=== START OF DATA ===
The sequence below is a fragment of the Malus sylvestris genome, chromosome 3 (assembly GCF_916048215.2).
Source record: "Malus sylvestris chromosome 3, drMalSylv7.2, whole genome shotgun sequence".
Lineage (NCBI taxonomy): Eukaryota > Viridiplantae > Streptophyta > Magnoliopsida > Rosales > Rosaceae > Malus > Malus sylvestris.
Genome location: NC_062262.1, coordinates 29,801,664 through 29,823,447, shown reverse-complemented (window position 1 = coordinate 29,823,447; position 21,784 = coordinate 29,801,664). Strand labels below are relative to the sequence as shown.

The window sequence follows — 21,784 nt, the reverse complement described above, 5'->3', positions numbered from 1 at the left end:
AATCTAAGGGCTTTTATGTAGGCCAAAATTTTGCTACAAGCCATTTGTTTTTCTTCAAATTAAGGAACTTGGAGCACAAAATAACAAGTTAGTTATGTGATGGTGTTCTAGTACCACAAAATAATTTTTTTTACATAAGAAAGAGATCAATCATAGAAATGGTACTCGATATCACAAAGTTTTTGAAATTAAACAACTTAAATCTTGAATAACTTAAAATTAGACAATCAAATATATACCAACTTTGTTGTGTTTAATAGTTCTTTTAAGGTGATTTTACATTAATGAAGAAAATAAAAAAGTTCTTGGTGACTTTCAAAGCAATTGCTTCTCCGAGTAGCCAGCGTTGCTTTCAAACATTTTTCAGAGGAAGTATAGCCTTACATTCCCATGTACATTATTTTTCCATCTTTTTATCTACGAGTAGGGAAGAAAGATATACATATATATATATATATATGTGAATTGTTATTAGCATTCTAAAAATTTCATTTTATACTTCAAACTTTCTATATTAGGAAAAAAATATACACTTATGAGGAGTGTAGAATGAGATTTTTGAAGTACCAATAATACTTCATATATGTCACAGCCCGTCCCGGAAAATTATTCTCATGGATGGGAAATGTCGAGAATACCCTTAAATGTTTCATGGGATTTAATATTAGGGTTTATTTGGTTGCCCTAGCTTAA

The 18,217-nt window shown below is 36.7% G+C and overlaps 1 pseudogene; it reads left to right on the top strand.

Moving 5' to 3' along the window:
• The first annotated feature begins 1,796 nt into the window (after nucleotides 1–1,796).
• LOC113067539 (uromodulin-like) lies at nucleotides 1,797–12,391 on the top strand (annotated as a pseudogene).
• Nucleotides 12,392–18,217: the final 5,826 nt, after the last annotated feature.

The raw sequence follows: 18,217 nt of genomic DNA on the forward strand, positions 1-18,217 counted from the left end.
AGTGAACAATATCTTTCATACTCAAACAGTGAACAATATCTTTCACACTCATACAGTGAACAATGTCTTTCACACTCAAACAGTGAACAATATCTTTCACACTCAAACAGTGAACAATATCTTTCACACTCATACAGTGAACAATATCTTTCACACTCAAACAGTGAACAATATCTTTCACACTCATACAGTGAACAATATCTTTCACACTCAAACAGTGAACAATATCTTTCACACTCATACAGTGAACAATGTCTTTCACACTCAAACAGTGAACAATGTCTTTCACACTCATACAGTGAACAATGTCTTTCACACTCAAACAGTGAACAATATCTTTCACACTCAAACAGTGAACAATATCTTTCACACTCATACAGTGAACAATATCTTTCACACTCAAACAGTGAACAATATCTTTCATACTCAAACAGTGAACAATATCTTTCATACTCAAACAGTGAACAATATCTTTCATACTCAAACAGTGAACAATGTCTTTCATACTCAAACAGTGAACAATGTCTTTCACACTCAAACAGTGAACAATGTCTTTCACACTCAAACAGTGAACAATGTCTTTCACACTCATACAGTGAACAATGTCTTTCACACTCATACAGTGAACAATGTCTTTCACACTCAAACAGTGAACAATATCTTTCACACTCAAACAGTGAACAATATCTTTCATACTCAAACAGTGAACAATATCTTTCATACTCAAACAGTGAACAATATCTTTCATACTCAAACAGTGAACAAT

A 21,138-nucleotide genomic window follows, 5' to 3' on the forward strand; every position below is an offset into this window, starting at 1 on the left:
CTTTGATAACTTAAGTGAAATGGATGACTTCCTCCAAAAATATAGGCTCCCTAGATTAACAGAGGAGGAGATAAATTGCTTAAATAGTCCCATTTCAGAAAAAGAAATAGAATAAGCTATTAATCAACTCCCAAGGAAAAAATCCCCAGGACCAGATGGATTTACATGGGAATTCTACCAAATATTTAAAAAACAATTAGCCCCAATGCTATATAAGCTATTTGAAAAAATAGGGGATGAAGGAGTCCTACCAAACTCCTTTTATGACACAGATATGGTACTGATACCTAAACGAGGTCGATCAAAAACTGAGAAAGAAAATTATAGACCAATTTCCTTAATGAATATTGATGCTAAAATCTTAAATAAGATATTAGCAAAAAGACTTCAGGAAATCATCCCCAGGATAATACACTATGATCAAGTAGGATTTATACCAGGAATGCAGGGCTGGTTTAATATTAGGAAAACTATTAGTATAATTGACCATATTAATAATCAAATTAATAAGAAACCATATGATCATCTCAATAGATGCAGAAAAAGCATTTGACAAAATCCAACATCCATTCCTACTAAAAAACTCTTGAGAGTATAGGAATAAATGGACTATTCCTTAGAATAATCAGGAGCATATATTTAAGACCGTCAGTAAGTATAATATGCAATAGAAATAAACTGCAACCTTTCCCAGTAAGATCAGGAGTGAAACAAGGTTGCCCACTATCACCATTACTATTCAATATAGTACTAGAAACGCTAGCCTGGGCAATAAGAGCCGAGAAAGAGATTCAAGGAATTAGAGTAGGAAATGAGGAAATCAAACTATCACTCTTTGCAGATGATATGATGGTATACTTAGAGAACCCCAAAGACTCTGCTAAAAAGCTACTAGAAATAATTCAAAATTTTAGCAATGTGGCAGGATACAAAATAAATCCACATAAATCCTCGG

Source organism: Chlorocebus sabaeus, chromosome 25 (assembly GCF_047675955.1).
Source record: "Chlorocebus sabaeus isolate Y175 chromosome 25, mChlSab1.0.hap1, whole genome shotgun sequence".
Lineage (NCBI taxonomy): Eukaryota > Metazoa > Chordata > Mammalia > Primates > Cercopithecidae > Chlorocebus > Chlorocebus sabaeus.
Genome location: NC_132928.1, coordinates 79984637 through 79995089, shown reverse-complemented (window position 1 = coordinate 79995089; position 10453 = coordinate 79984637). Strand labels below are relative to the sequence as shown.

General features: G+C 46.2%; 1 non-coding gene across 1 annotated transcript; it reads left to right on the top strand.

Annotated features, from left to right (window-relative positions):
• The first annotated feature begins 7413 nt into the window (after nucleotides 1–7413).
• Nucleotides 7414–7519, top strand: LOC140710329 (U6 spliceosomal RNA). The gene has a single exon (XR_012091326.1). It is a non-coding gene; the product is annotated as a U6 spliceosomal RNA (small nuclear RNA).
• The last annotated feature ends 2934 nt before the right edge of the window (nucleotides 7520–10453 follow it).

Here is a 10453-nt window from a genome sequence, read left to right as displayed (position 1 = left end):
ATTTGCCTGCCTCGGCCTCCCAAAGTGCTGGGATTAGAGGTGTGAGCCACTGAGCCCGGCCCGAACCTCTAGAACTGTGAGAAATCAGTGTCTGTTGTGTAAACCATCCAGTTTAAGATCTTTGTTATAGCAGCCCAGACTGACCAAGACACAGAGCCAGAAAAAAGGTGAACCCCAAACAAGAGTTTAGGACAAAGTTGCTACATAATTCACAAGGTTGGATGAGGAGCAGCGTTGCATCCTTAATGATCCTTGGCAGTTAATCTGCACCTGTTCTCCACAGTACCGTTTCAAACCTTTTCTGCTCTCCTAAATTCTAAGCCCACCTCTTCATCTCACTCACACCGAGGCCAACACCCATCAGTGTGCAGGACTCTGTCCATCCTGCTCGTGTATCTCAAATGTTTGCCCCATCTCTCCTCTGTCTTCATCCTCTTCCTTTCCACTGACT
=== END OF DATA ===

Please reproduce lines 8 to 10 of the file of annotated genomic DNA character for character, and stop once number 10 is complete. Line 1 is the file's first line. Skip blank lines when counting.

Moving 5' to 3' along the window:
• The first annotated feature begins 1,796 nt into the window (after nucleotides 1–1,796).
• LOC113067539 (uromodulin-like) lies at nucleotides 1,797–12,391 on the top strand (annotated as a pseudogene).